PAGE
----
The Department of Statistics and Econometrics works in the areas of linear model, matrix algebra, nonparametrics, point estimation, combining economic forecasts, admissibility, and on sports and statistics.
The so-called linear model is the most commonly used tool to represent reality in a statistically manageable form. This approach is used in almost all fields of application, especially in the field of economic research. The use of statistical methods to solve problems in the field of economics is summarized under the term econometrics.
In matrix algebra one deals with the various properties of matrices, which can also be understood as linear mappings from Rn to Rm. One tries to classify these mappings according to their properties, or investigates what happens if one connects several of these mappings. An important application of these investigations is the efficient solution of systems of equations.
In the context of ordinary statistics, including linear models, one is often forced to make certain assumptions about the distribution of random variables, often using the Gaussian normal distribution. In the context of nonparametric statistics, one derives methods that do without these additional assumptions. This is especially important if the distribution assumptions are not even approximately fulfilled. The procedures of non-parametrics still allow meaningful statements even in such cases.
In statistics, one is often confronted with the situation of wanting to estimate unknown parameters of a given distribution. For the univariate as well as for the multivariate case, a variety of estimation methods are available, which are based on different assumptions and approaches. These include maximum likelihood estimators, moment estimators, and jackknife estimators. Various characterization features, such as expectation fidelity, consistency or mean-square error, allow statements to be made about the quality of such point estimators.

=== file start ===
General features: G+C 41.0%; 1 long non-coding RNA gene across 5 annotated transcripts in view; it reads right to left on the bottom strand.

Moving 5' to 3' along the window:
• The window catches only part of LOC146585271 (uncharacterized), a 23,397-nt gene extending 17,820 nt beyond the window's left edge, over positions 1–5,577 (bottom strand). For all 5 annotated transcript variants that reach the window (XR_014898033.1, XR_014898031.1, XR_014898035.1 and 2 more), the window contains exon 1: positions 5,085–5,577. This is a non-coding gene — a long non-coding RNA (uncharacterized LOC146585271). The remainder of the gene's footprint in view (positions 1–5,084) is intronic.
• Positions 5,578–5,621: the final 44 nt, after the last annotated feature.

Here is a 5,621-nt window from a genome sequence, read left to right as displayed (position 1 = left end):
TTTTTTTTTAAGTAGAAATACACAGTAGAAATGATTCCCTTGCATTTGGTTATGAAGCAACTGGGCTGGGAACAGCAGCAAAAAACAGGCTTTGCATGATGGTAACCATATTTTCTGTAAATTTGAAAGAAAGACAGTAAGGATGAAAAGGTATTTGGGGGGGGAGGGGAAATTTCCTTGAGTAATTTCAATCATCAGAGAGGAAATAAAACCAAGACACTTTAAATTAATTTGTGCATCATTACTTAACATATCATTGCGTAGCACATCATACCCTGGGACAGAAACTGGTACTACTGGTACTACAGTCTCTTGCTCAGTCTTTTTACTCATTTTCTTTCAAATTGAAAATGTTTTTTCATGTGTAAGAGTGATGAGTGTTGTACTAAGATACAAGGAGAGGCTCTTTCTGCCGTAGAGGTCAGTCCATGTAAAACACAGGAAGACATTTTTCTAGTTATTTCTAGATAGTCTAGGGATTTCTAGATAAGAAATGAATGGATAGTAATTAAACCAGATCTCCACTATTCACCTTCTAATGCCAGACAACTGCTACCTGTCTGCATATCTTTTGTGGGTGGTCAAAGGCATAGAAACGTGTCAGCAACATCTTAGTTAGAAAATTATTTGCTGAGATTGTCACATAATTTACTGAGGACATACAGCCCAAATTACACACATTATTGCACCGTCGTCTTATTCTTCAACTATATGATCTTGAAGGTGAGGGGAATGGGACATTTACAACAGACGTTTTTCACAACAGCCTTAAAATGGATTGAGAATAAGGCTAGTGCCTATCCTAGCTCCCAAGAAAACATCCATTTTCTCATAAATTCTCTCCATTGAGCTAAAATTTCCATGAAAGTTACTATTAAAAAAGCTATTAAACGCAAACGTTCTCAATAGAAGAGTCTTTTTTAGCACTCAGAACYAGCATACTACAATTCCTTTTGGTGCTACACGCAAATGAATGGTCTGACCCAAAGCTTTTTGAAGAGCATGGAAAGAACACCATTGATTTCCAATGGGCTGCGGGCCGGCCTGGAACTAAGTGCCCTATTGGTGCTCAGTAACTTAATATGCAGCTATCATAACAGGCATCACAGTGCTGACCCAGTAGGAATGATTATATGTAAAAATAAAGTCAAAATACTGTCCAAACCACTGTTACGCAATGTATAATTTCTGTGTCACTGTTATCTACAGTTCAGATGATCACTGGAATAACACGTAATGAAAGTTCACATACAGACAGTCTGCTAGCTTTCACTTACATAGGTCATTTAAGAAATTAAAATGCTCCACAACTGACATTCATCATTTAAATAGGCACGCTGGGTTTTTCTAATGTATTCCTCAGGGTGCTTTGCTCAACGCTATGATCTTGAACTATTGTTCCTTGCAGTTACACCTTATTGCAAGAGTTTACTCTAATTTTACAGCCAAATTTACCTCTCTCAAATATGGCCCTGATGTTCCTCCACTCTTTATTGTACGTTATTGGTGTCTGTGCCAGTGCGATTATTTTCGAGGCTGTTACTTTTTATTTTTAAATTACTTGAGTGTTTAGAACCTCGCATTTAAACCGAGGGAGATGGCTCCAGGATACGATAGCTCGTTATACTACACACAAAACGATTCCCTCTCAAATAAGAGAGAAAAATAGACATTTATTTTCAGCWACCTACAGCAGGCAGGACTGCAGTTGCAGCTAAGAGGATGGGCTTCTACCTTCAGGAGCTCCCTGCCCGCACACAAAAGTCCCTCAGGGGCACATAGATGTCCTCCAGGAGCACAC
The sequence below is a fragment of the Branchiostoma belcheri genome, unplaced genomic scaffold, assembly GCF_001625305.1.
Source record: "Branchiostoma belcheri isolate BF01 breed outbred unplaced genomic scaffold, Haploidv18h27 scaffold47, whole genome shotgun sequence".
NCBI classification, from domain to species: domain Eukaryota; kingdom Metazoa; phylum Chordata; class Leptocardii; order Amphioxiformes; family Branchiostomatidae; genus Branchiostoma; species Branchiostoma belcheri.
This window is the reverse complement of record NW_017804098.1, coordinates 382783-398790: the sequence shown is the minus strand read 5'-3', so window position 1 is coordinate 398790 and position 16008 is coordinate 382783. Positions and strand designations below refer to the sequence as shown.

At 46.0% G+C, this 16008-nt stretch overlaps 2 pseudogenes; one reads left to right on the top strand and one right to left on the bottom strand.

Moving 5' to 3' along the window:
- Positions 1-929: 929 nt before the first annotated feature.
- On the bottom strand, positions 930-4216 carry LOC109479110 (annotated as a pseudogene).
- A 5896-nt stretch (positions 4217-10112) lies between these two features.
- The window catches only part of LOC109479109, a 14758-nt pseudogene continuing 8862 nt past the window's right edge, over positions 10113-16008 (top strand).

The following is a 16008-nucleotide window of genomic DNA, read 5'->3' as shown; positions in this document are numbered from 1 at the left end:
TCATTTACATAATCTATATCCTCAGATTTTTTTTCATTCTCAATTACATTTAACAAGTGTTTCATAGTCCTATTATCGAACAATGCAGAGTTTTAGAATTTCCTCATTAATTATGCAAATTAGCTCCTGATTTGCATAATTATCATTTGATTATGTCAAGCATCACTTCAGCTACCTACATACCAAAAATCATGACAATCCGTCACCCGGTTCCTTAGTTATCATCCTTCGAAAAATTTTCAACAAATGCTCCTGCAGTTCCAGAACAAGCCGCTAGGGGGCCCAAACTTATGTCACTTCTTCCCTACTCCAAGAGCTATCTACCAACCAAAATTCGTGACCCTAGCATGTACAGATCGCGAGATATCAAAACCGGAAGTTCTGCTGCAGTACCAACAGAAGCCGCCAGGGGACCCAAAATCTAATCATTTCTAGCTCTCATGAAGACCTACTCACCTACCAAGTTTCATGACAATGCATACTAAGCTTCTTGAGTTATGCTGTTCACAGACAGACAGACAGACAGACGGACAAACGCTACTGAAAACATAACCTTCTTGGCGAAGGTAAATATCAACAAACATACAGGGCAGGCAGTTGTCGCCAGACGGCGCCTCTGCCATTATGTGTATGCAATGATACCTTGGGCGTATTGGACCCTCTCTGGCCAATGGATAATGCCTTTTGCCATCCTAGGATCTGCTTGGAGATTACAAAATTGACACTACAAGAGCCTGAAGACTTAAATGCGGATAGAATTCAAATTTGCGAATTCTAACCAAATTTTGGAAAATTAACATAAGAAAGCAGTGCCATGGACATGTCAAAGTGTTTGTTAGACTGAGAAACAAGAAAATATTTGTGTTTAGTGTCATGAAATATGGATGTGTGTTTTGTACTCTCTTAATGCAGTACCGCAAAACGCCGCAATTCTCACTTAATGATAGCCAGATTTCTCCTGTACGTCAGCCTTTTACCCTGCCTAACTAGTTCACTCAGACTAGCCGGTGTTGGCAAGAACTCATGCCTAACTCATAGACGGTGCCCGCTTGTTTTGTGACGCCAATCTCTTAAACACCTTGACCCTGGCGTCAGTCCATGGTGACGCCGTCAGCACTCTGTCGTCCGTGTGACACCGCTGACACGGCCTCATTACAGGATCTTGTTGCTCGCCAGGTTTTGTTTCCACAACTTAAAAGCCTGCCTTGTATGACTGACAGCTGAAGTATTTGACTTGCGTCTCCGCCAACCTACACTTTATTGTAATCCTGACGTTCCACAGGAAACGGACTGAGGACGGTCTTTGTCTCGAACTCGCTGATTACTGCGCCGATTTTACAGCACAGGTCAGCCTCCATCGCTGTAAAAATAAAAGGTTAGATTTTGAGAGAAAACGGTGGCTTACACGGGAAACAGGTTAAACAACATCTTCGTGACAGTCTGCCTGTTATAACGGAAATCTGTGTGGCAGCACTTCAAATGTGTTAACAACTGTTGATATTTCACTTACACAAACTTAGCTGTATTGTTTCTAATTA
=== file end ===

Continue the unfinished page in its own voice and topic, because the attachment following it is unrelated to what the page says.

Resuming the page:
Combination of economic forecasts
It is often the case that an important economic indicator such as gross national product is forecast by several economic research institutes. As a rule, these forecasts differ from one another to a greater or lesser extent, so that the question arises as to which of the forecasts should be trusted. Instead of deciding in favor of one of the forecasts, however, one can also try to combine the individual forecasts to form an overall forecast. Since each of the individual forecasts is based on partly different information, there is a legitimate hope that the combined forecast will be better than the individual forecasts.
If one uses certain decision rules (estimators) to solve statistical problems, it is reasonable to require that such rules are admissible within a class of decision rules. This is equivalent to saying that they cannot be uniformly outperformed by other rules from that class. In linear regression models, linear estimators of the parameter vector play an important role. Therefore, the investigation and description of admissible linear estimators is the subject of recent research. In addition, the question of the admissibility of nonlinear estimation procedures, such as Stein-type procedures, has also been investigated in the literature.
Sports and Statistics
Seminars on sports and statistics are held regularly at our department. Here, various sports (e.g. soccer, tennis, baseball, American soccer, basketball, figure skating, etc.) are analyzed from a statistical point of view. But also different competition systems are compared with each other or optimal strategies for the memory game are presented. Other topics include doping, home field advantage, and world record development in the 100-meter dash.